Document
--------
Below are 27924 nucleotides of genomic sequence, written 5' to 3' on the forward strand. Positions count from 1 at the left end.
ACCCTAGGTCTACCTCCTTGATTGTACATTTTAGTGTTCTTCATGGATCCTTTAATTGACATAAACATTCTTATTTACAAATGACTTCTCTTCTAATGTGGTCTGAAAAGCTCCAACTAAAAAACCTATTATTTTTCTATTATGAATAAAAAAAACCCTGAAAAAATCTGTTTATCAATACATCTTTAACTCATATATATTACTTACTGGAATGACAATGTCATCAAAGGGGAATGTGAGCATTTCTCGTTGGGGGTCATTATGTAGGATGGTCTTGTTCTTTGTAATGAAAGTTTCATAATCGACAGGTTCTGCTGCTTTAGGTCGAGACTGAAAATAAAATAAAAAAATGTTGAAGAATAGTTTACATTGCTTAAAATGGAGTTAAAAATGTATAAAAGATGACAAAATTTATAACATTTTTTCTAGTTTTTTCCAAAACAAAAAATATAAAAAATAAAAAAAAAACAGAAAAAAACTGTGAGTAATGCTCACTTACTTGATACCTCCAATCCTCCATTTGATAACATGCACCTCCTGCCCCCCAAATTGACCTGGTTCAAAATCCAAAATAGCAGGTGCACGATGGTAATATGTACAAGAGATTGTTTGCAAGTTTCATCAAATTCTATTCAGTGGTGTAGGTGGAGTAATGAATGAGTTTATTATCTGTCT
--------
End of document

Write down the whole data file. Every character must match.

Below are 27924 nucleotides of genomic sequence, written 5' to 3' on the forward strand. Positions count from 1 at the left end.
ACCCTAGGTCTACCTCCTTGATTGTACATTTTAGTGTTCTTCATGGATCCTTTAATTGACATAAACATTCTTATTTACAAATGACTTCTCTTCTAATGTGGTCTGAAAAGCTCCAACTAAAAAACCTATTATTTTTCTATTATGAATAAAAAAAACCCTGAAAAAATCTGTTTATCAATACATCTTTAACTCATATATATTACTTACTGGAATGACAATGTCATCAAAGGGGAATGTGAGCATTTCTCGTTGGGGGTCATTATGTAGGATGGTCTTGTTCTTTGTAATGAAAGTTTCATAATCGACAGGTTCTGCTGCTTTAGGTCGAGACTGAAAATAAAATAAAAAAATGTTGAAGAATAGTTTACATTGCTTAAAATGGAGTTAAAAATGTATAAAAGATGACAAAATTTATAACATTTTTTCTAGTTTTTTCCAAAACAAAAAATATAAAAAATAAAAAAAAAACAGAAAAAAACTGTGAGTAATGCTCACTTACTTGATACCTCCAATCCTCCATTTGATAACATGCACCTCCTGCCCCCCAAATTGACCTGGTTCAAAATCCAAAATAGCAGGTGCACGATGGTAATATGTACAAGAGATTGTTTGCAAGTTTCATCAAATTCTATTCAGTGGTGTAGGTGGAGTAATGAATGAGTTTATTATCTGTCT